Another reason why you might want to encrypt data under multiple master keys is to avoid relying on a single provider for your keys. By not tying yourself to a single key management solution, you help improve your applications’ availability. This approach also might help if you have compliance, data loss prevention, or disaster recovery requirements that require multiple providers.

You can use the same technique demonstrated previously in this post to encrypt your data to an escrow or additional decryption master key that is independent of your primary provider. This example demonstrates how to use an additional master key, which is an RSA public key randomly generated upon request. (Storing and managing the RSA key pair are out of scope for this blog.)

Encrypt the data with a public master key

Just like the previous code example that created a number of KMS master keys to encrypt data, the following code example creates one more master key for use with the RSA public key.

import aws_encryption_sdk
from aws_encryption_sdk.internal.crypto import WrappingKey
from aws_encryption_sdk.key_providers.raw import RawMasterKeyProvider
from aws_encryption_sdk.identifiers import WrappingAlgorithm, EncryptionKeyType
from cryptography.hazmat.backends import default_backend
from cryptography.hazmat.primitives import serialization
from cryptography.hazmat.primitives.asymmetric import rsa

class StaticRandomMasterKeyProvider(RawMasterKeyProvider):
    """Randomly generates and provides 4096-bit RSA keys consistently per unique key id."""
    provider_id = 'static-random'

    def __init__(self, **kwargs):
        self._static_keys = {}

    def _get_raw_key(self, key_id):
        """Retrieves a static, randomly generated RSA key for the specified key id.

        :param str key_id: Key ID
        :returns: Wrapping key which contains the specified static key
        :rtype: :class:`aws_encryption_sdk.internal.crypto.WrappingKey`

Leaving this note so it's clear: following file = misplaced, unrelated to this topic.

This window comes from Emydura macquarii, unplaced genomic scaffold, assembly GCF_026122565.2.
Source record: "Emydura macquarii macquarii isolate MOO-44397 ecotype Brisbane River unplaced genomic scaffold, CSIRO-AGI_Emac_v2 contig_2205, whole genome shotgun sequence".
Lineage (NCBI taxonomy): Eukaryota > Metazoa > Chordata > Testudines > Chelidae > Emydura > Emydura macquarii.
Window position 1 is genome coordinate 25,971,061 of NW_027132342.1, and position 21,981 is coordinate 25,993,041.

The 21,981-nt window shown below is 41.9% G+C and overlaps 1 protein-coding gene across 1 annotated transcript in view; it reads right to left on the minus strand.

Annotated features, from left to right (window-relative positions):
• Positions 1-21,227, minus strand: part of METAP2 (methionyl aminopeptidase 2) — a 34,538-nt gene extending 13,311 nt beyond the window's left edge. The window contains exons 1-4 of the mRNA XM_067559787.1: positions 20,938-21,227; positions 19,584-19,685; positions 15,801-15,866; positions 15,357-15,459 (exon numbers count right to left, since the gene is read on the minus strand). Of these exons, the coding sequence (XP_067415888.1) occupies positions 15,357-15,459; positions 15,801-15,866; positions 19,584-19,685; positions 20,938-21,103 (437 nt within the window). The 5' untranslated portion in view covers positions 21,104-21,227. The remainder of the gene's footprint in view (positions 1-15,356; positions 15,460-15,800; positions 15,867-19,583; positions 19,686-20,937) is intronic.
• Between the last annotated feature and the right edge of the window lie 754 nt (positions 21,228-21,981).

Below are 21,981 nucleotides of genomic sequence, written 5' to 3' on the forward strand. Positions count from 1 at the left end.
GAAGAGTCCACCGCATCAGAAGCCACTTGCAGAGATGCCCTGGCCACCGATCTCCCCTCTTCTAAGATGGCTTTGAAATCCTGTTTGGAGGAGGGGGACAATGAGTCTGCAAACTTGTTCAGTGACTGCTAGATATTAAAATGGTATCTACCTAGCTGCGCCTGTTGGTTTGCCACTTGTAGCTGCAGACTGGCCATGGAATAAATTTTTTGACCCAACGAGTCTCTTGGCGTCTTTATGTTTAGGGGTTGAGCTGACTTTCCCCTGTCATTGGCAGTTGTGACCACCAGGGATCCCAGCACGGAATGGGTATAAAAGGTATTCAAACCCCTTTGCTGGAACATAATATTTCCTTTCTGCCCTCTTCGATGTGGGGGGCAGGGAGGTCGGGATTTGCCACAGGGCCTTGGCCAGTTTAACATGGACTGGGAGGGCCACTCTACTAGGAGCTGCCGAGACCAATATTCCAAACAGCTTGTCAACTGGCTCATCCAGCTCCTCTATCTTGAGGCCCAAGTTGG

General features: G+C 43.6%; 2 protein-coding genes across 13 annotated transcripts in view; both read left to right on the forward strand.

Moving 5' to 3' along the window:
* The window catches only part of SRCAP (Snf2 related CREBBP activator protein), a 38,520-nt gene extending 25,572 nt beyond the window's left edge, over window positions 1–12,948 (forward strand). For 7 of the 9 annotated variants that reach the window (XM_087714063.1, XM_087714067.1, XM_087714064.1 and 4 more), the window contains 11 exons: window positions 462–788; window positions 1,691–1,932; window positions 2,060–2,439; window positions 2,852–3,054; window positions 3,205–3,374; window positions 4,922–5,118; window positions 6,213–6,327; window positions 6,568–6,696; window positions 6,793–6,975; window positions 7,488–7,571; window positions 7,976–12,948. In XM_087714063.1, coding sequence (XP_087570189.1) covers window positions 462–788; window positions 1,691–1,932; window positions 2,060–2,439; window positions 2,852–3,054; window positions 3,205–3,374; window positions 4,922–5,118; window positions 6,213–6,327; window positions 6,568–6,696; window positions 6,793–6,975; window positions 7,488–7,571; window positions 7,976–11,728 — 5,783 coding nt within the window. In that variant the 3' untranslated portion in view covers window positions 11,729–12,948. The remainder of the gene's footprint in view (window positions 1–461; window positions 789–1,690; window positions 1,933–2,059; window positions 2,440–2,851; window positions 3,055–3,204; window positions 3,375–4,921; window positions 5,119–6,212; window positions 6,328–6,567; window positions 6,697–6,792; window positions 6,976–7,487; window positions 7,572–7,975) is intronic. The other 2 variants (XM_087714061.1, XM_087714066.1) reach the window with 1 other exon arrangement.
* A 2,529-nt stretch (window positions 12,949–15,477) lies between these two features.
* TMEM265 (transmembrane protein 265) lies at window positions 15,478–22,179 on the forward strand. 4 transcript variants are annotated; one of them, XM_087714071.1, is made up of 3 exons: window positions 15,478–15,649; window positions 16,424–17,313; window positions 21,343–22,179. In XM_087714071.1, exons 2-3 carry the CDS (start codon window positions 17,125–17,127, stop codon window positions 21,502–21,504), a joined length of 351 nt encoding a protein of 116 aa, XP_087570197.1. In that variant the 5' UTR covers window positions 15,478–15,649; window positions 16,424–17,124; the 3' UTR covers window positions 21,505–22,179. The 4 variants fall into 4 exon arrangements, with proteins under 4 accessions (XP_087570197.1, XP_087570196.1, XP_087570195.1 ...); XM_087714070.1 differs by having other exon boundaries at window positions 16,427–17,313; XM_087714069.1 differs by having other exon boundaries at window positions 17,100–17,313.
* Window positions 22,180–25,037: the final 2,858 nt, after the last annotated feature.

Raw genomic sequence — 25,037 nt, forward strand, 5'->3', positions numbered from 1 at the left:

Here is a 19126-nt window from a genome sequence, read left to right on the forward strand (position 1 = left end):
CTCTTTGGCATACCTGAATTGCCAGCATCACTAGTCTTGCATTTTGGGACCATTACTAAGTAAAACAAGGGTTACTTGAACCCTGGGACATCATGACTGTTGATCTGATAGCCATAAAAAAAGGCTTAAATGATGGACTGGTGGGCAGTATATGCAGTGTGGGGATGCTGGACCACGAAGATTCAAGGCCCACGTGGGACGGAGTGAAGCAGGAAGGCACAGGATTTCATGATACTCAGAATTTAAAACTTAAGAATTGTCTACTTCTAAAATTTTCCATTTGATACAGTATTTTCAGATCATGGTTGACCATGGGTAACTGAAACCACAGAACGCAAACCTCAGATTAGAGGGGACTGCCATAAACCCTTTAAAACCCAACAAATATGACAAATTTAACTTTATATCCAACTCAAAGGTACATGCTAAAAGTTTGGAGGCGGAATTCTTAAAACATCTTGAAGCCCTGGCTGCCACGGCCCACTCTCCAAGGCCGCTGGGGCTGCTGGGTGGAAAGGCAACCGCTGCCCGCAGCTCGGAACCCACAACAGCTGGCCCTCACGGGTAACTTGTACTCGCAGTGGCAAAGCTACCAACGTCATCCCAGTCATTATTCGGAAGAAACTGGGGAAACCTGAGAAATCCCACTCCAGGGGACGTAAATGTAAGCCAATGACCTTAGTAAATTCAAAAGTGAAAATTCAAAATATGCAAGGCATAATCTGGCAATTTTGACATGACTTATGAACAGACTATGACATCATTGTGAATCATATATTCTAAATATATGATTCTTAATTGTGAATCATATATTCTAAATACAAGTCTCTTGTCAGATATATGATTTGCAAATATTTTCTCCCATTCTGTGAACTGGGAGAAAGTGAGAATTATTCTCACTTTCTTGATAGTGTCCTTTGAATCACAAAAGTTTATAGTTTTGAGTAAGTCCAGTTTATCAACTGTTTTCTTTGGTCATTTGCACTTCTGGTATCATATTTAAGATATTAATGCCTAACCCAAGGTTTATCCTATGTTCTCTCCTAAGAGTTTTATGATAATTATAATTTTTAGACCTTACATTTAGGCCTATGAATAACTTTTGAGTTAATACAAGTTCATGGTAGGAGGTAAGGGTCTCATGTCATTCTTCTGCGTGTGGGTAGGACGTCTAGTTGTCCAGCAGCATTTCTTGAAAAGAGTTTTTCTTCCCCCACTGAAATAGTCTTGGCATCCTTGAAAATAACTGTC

static_key = self._static_keys[key_id]
        except KeyError:
            private_key = rsa.generate_private_key(
            static_key = private_key.private_bytes(
            self._static_keys[key_id] = static_key
        return WrappingKey(

def get_multi_master_key_provider():
    # Create multiregion KMS master key provider
    multi_master_key_provider = build_multiregion_kms_master_key_provider()

    # Create static master key provider and add a key
    static_key_id = os.urandom(8)
    static_master_key_provider = StaticRandomMasterKeyProvider()

    # Add static master key provider to KMS master key provider

    return multi_master_key_provider, static_master_key_provider

Decrypt the data with the private key

The following decryption code example uses the static RSA master key provider generated previously to demonstrate decryption with a non-AWS master key.

def cycle_data(input_data):
    # Create multi-source master key provider
    multi_master_key_provider, static_master_key_provider = get_multi_master_key_provider()

    # Encrypt data with multi-source master key provider
    ciphertext, header = aws_encryption_sdk.encrypt(

    # Decrypt data using only static master key provider
    plaintext, header = aws_encryption_sdk.decrypt(


Envelope encryption is powerful, but traditionally, it has been challenging to implement. The new AWS Encryption SDK helps manage data keys for you, and it simplifies the process of encrypting data under multiple master keys. As a result, this new SDK allows you to focus on the code that drives your business forward. It also provides a framework you can easily extend to ensure that you have a cryptographic library that is configured to match and enforce your standards.

We are excited about releasing the AWS Encryption SDK and cannot wait to hear what you do with it. If you have comments about the new SDK or anything in this blog post, submit a comment in the “Comments” section below. If you have implementation or usage questions, start a new thread on the KMS forum.

– Matt